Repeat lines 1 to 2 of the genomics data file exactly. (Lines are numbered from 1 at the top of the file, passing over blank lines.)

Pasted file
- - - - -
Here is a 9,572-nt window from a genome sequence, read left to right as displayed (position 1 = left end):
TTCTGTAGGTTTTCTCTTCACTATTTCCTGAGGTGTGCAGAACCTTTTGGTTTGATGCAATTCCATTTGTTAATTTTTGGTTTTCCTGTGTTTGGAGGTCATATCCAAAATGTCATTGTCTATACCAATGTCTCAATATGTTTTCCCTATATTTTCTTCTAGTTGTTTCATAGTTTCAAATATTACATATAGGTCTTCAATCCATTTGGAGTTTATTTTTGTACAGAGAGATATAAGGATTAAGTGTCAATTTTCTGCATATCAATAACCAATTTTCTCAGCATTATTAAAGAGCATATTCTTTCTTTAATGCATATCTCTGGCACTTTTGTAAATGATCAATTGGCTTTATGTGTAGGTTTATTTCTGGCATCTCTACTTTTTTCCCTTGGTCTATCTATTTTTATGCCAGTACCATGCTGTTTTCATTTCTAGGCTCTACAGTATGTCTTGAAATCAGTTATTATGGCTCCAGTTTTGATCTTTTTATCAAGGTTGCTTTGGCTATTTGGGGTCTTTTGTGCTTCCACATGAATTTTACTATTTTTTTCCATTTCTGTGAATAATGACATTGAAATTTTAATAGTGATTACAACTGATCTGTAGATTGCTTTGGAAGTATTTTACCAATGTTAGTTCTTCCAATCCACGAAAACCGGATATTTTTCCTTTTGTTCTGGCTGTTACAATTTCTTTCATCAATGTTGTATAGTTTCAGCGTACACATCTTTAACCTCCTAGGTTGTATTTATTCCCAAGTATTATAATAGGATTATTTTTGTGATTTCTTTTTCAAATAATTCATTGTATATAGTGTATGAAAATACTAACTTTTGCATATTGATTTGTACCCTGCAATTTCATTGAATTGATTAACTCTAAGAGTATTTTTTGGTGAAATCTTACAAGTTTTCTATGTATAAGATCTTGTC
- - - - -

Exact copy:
Here is a 9,572-nt window from a genome sequence, read left to right as displayed (position 1 = left end):
TTCTGTAGGTTTTCTCTTCACTATTTCCTGAGGTGTGCAGAACCTTTTGGTTTGATGCAATTCCATTTGTTAATTTTTGGTTTTCCTGTGTTTGGAGGTCATATCCAAAATGTCATTGTCTATACCAATGTCTCAATATGTTTTCCCTATATTTTCTTCTAGTTGTTTCATAGTTTCAAATATTACATATAGGTCTTCAATCCATTTGGAGTTTATTTTTGTACAGAGAGATATAAGGATTAAGTGTCAATTTTCTGCATATCAATAACCAATTTTCTCAGCATTATTAAAGAGCATATTCTTTCTTTAATGCATATCTCTGGCACTTTTGTAAATGATCAATTGGCTTTATGTGTAGGTTTATTTCTGGCATCTCTACTTTTTTCCCTTGGTCTATCTATTTTTATGCCAGTACCATGCTGTTTTCATTTCTAGGCTCTACAGTATGTCTTGAAATCAGTTATTATGGCTCCAGTTTTGATCTTTTTATCAAGGTTGCTTTGGCTATTTGGGGTCTTTTGTGCTTCCACATGAATTTTACTATTTTTTTCCATTTCTGTGAATAATGACATTGAAATTTTAATAGTGATTACAACTGATCTGTAGATTGCTTTGGAAGTATTTTACCAATGTTAGTTCTTCCAATCCACGAAAACCGGATATTTTTCCTTTTGTTCTGGCTGTTACAATTTCTTTCATCAATGTTGTATAGTTTCAGCGTACACATCTTTAACCTCCTAGGTTGTATTTATTCCCAAGTATTATAATAGGATTATTTTTGTGATTTCTTTTTCAAATAATTCATTGTATATAGTGTATGAAAATACTAACTTTTGCATATTGATTTGTACCCTGCAATTTCATTGAATTGATTAACTCTAAGAGTATTTTTTGGTGAAATCTTACAAGTTTTCTATGTATAAGATCTTGTC